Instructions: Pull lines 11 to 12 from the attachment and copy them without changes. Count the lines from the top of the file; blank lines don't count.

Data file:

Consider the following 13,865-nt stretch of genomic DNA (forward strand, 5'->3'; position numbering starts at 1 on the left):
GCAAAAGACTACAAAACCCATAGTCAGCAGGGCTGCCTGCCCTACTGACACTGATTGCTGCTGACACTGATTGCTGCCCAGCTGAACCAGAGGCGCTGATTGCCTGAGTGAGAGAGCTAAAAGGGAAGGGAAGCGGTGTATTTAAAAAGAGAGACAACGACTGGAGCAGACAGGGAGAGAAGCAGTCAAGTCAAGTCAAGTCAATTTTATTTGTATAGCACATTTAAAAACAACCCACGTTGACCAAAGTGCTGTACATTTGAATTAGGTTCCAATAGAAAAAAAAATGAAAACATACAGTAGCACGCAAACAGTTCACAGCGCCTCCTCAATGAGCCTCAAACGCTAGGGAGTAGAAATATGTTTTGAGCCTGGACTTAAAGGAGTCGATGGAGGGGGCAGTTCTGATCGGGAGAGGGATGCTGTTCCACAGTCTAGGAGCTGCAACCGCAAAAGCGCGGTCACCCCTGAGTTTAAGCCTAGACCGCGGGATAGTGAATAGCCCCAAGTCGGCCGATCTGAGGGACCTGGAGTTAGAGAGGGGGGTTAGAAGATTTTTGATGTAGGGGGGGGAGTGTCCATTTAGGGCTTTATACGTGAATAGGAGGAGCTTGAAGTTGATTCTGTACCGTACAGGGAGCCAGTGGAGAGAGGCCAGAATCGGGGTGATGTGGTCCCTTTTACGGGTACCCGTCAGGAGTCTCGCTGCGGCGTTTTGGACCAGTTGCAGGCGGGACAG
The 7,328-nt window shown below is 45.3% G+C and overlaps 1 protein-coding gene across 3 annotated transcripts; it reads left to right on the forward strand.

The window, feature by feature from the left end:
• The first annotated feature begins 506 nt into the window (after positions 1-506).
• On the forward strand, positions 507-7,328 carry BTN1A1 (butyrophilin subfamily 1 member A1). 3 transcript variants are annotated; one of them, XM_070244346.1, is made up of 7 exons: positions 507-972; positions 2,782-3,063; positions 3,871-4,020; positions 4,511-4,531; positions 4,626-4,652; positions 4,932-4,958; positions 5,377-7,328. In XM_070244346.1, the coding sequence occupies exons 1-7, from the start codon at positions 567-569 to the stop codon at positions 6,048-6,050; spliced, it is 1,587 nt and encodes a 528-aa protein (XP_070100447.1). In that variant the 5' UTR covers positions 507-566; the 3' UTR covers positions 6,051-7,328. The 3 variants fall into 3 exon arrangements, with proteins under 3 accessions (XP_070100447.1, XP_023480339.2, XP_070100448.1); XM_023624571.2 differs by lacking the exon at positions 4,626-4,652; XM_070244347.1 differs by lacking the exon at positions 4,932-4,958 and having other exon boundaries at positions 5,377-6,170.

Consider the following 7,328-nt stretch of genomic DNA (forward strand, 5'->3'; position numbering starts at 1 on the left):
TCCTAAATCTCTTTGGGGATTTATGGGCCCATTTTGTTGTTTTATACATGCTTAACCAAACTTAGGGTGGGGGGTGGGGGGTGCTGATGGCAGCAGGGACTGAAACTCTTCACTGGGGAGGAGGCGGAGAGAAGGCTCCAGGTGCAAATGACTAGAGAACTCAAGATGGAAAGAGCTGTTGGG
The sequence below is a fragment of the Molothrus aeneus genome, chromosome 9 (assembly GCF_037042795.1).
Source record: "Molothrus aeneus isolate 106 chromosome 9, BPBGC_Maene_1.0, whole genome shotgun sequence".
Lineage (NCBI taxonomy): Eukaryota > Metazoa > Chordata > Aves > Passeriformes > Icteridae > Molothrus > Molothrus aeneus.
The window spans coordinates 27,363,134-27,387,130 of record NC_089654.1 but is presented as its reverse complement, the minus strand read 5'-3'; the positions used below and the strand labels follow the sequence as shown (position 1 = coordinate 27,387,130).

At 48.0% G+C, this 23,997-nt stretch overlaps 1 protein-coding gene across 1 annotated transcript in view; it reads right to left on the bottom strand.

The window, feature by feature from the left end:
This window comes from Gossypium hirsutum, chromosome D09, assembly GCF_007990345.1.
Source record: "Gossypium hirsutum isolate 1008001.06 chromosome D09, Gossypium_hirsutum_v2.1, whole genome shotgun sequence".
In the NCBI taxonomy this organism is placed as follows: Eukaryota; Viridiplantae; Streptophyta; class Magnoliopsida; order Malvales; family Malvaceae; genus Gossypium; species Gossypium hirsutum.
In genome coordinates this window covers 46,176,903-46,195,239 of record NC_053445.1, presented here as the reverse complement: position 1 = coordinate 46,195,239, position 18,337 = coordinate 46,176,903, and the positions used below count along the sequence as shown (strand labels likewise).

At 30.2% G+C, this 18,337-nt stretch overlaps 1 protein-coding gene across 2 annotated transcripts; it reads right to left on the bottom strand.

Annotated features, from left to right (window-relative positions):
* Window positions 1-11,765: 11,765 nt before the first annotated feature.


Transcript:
Lineage (NCBI taxonomy): Eukaryota > Metazoa > Chordata > Aves > Passeriformes > Icteridae > Molothrus > Molothrus aeneus.
The window spans coordinates 27,363,134-27,387,130 of record NC_089654.1 but is presented as its reverse complement, the minus strand read 5'-3'; the positions used below and the strand labels follow the sequence as shown (position 1 = coordinate 27,387,130).